by: Angela Trenkle (CIB Volunteer)
Each year in the Inland Bays watershed, as the snow melts and the temperatures begin to turn warm, CIB volunteers begin their preparations for two citizen science surveys!
The Center’s Inshore Fish Survey tracks changes in the fish community with data spanning back seven years. Taking place between April and October, fish are collected at 16 sites around the Bays and their tributaries. Volunteers use 30-foot seine nets to collect fish (and sometimes other organisms!), which are then counted, recorded, and put back into the water.
The surveys cover various habitats ranging from the sandy coast at Coastal Kayak to the muddy bottom of Sandy Beach. The Bays themselves contain over 100 species of fish, about 40 species of shellfish, and at least another 100 species of invertebrates! Some common species, such as the Mummichog and the Silverside Minnow, are spotted at almost every habitat site. Others, including the Cownose Ray and the Lined Seahorse, are only spotted occasionally.
With the fish seining surveys,
each day is like going on a treasure hunt
— you never know what you might find!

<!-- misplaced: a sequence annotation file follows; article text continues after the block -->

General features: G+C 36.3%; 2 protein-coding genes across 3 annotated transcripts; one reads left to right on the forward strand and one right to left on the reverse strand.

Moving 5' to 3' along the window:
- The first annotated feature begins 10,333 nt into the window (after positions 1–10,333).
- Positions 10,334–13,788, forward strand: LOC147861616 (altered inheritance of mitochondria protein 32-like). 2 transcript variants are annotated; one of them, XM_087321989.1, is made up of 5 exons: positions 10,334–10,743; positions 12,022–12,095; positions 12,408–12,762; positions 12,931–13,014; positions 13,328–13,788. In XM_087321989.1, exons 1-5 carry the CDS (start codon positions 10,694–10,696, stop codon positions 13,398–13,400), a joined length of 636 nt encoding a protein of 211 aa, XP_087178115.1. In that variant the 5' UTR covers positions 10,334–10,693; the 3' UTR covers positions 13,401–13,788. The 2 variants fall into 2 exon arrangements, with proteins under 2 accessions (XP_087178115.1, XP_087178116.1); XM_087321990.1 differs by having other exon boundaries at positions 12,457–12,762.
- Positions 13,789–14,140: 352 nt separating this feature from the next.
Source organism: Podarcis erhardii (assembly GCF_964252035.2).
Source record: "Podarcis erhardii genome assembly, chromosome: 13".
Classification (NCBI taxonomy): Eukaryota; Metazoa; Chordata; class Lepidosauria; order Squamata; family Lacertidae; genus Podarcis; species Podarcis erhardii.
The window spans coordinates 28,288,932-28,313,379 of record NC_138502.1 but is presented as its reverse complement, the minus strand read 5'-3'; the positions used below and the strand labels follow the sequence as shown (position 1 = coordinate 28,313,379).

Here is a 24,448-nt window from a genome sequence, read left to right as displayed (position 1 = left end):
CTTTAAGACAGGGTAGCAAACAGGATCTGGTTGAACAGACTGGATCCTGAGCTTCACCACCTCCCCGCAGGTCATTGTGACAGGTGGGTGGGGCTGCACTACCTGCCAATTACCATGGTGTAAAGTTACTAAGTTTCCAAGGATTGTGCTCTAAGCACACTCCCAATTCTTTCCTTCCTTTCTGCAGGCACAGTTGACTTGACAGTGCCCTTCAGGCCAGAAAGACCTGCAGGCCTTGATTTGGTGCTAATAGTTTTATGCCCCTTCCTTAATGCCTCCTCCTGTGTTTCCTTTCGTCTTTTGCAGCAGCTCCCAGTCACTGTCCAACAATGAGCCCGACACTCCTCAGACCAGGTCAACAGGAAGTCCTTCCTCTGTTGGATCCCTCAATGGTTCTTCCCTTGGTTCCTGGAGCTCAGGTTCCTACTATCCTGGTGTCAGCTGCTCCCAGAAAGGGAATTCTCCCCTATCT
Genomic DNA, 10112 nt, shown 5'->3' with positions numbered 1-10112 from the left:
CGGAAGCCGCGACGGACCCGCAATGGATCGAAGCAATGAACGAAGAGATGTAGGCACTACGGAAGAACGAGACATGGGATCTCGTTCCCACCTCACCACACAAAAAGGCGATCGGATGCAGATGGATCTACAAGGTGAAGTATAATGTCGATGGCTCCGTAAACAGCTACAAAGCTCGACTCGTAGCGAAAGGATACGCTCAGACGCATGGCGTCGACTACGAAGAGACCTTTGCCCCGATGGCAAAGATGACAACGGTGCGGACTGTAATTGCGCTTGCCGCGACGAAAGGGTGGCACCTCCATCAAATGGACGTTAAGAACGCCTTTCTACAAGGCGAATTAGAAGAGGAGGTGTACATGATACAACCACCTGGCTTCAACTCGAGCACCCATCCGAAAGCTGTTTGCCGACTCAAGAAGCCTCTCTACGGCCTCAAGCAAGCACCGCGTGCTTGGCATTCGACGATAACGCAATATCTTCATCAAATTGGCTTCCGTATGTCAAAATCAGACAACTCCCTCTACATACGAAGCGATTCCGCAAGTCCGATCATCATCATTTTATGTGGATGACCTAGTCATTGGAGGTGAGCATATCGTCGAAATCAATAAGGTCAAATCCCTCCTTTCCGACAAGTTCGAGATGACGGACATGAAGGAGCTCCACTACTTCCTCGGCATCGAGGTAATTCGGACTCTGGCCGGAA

Horseshoe crab surveys are more predictable in that the same species are being studied, but the survey is no less important! Because the horseshoe crab is an over-harvested species, used in the medical industry for their special blood. Population data from these surveys can be used to manage the species and to set harvest limits.
During this survey, volunteers visit six beaches around the Bays at the evening high tides, during the full and new moons of May and June. At each site, there are four counts taken: total crabs, total nesting females, total males, and total females.
Both the Inshore Fish Survey and the Horseshoe Crab Survey are important tools for understanding populations in the Inland Bays. They can help inform harvest limits and best management practices, and they help to teach the community about the different types of aquatic organisms within the watershed.